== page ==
“People are going to die,” he added. “They (the Taliban) are going door-to-door to slaughter those who raised their hand and wanted to help.”

Khan believes there are more than 60,000 Afghans who need to be evacuated “right now,” but the Biden administration has only approved visas for a few thousand.

“They’re begging for help,” he said. “We should stand up and do something about it. It’s a matter of life and death.”

Another former interpreter, Muhammad, who withheld his last name for fear of retribution, said his wife and five children are still in Kabul. Muhammad worked as an interpreter for the U.S. embassy there until moving to Philadelphia in 2019. He and his family returned to Afghanistan’s capital this summer to visit relatives.

Muhammad went back to the United States last week while his family stayed behind, after receiving assurances from his contacts at the U.S. embassy that his wife and children would be safely evacuated. Now, they can’t get out.

“I cannot live without my family,” Muhammad told Philadelphia ABC station WPVI in an interview on Monday. “They are concerned, they are scared, but they have no option.”

Aug 16, 10:53 pm
Former President Bush calls on America to help Afghan refugees

Former President George W. Bush and former first lady Laura Bush released a statement late Monday night calling on America and its allies to aid the people of Afghanistan as the Taliban has taken over the country.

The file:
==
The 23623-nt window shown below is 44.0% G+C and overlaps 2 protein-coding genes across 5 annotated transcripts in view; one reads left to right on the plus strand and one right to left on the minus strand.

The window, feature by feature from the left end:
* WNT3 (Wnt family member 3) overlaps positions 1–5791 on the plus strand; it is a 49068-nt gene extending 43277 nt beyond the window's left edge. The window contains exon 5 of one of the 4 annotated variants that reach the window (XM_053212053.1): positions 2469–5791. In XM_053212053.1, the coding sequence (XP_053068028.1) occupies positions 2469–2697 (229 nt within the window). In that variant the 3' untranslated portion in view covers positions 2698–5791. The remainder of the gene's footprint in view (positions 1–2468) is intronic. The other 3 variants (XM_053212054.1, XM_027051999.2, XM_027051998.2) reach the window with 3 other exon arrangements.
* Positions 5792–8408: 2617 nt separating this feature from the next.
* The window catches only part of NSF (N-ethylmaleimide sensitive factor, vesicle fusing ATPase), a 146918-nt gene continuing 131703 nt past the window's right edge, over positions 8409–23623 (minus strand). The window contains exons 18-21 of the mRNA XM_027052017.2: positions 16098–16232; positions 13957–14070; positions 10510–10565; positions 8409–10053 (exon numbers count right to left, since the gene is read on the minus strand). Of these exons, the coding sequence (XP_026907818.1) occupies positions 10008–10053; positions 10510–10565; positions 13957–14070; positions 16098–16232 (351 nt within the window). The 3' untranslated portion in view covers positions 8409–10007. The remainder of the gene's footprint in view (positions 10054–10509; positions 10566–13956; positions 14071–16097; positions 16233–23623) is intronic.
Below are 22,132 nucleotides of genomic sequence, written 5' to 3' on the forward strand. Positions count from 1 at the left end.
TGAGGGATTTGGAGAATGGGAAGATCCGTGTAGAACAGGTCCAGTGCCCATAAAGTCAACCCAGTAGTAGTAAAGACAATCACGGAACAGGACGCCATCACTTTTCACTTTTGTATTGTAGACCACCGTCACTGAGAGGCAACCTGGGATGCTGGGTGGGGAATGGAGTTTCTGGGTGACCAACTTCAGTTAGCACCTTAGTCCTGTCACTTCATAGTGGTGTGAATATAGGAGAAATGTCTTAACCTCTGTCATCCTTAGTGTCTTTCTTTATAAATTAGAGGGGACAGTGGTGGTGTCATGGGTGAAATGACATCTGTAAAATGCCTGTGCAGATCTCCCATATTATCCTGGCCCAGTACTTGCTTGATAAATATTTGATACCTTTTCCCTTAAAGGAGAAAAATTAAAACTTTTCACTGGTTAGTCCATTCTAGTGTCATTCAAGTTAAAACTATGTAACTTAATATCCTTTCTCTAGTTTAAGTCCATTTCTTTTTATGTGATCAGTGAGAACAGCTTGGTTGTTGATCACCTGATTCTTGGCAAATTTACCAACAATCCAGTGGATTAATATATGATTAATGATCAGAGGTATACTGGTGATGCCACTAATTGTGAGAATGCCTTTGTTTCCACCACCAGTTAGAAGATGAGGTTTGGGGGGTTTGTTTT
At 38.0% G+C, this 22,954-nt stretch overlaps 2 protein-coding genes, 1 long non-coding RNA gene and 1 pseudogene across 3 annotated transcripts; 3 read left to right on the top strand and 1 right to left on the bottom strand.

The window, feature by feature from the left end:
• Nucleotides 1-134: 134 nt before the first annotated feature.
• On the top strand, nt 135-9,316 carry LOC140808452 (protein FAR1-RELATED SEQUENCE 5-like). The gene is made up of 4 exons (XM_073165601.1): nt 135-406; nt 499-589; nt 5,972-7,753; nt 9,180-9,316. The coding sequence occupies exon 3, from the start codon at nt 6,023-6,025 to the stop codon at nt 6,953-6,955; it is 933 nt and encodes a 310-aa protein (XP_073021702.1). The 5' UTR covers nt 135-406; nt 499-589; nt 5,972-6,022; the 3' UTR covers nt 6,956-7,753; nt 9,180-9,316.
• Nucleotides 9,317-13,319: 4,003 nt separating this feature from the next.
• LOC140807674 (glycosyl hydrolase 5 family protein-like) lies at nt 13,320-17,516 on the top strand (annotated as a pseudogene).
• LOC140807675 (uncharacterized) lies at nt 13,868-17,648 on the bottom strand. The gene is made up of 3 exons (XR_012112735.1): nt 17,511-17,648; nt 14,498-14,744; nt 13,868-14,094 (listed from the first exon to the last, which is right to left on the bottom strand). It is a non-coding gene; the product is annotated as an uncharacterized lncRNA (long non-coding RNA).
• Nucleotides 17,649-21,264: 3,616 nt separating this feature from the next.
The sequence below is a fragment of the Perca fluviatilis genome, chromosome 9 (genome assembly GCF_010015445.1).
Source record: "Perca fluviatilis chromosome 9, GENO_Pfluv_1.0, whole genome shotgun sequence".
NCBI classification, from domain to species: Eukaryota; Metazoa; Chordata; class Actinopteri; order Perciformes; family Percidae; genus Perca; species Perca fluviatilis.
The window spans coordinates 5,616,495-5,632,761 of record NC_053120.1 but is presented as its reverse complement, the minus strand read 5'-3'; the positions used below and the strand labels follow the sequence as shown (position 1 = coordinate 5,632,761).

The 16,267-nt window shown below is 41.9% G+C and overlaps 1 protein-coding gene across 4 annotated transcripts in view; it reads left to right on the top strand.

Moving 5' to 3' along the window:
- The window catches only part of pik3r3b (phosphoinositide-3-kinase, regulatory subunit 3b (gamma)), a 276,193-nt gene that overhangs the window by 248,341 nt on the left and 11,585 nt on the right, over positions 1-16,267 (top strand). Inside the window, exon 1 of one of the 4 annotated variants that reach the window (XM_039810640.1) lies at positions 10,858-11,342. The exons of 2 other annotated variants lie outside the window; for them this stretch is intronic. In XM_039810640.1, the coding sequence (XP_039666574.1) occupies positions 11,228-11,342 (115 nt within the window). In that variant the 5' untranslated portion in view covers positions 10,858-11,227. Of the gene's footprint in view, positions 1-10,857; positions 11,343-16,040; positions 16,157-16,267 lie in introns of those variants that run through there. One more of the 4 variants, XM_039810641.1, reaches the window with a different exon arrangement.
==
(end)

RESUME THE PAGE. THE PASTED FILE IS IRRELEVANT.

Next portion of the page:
They said the Biden administration has the authority to help now.

“The Afghans now at the greatest risk are the same ones who have been on the forefront of progress inside their nation. President Biden has promised to evacuate these Afghans, along with American citizens and our allies,” they said in a statement. “The United States government has the legal authority to cut the red tape for refugees during urgent humanitarian crises. And we have the responsibility and the resources to secure safe passage for them now, without bureaucratic delay. Our most stalwart allies, along with private NGOs, are ready to help.”

Despite the sudden collapse of the Afghan government, the Bush’s said they remain hopeful for the country and its people.

“In times like these, it can be hard to remain optimistic. Laura and I will steadfastly remain so. Like our country, Afghanistan is also made up of resilient, vibrant people,” their statement said. “Nearly 65 percent of the population is under twenty-five years old. The choices they will make for opportunity, education, and liberty will also determine Afghanistan’s future.”

Aug 16, 8:11 pm
Details about C-17 flight mobbed by thousands at Kabul airport

In a dramatic video, hundreds of Afghan civilians surrounded a U.S. C-17 military transport aircraft as it taxied on the runway at Kabul’s airport.

A U.S. defense official said these were not special visa applicants, but people who had breached the runway from the civilian side of the airport.

According to the official, the C-17 had landed with cargo and as the landing crew attempted to unload, it was rushed by hundreds of Afghan civilians. The aircrew decided it was not safe to unload and began taxiing to fly away to safety.